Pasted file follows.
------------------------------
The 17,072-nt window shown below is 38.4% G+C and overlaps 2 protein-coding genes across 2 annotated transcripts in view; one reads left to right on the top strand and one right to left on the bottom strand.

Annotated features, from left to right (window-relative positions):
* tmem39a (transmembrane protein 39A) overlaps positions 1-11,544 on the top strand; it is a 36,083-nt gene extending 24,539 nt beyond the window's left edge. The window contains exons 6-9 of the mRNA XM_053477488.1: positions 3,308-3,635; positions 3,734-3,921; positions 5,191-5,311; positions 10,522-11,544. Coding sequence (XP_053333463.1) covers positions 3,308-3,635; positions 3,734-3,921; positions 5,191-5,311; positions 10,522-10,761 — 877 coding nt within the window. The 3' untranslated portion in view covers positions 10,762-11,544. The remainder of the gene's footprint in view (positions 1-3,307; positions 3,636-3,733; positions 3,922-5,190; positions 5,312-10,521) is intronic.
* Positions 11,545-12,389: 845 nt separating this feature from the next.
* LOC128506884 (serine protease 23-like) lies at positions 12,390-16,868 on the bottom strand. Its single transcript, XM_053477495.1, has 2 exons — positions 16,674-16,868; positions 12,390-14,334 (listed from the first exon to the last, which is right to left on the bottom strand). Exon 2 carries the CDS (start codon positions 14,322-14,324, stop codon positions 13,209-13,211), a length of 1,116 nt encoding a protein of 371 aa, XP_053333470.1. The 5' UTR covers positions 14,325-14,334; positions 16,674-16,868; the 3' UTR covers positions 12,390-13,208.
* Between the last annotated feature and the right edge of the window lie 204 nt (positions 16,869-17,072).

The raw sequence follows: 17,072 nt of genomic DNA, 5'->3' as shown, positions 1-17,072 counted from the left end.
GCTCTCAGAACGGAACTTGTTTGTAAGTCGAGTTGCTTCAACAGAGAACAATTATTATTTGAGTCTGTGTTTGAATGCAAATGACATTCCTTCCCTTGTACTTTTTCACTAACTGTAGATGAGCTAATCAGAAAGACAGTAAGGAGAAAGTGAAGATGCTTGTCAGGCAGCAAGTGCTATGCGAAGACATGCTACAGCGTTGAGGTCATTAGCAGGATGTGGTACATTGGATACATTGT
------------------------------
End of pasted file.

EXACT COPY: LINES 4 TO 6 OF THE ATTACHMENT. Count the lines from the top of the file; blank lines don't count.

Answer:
* Positions 11,545-12,389: 845 nt separating this feature from the next.
* LOC128506884 (serine protease 23-like) lies at positions 12,390-16,868 on the bottom strand. Its single transcript, XM_053477495.1, has 2 exons — positions 16,674-16,868; positions 12,390-14,334 (listed from the first exon to the last, which is right to left on the bottom strand). Exon 2 carries the CDS (start codon positions 14,322-14,324, stop codon positions 13,209-13,211), a length of 1,116 nt encoding a protein of 371 aa, XP_053333470.1. The 5' UTR covers positions 14,325-14,334; positions 16,674-16,868; the 3' UTR covers positions 12,390-13,208.
* Between the last annotated feature and the right edge of the window lie 204 nt (positions 16,869-17,072).